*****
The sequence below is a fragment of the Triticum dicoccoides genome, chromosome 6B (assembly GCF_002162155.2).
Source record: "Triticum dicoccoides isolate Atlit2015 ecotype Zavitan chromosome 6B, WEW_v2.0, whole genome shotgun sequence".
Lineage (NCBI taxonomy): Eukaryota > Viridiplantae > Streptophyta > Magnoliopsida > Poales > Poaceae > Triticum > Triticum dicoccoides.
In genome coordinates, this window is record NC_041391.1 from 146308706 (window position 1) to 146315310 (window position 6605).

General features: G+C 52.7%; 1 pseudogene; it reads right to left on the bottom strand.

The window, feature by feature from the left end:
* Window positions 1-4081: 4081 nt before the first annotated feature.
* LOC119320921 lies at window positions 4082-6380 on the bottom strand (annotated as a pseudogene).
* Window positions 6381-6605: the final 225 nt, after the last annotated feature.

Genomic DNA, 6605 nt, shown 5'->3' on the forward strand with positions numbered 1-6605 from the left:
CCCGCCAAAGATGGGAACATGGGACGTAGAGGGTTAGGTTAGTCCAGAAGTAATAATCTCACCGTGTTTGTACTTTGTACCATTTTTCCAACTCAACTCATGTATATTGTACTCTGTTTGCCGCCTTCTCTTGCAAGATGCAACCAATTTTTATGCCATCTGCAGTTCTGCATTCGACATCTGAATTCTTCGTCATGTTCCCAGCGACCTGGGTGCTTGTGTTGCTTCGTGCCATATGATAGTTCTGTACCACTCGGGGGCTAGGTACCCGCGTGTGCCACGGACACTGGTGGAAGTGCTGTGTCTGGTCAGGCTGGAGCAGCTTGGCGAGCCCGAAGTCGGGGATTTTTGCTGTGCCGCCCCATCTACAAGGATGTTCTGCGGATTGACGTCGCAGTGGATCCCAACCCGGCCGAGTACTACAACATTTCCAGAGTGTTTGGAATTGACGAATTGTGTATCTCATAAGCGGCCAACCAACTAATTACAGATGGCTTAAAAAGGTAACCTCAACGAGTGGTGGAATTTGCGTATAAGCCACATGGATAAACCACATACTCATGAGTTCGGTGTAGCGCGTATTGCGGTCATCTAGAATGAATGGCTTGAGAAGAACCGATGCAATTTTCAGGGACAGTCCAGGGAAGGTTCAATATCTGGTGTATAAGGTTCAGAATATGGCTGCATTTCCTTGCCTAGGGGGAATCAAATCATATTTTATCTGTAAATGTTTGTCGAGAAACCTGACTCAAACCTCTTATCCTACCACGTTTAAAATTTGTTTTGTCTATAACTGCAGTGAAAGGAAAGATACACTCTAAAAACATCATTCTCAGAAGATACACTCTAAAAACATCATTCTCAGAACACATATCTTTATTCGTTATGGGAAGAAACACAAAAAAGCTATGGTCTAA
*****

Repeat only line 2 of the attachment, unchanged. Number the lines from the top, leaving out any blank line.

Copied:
Source record: "Triticum dicoccoides isolate Atlit2015 ecotype Zavitan chromosome 6B, WEW_v2.0, whole genome shotgun sequence".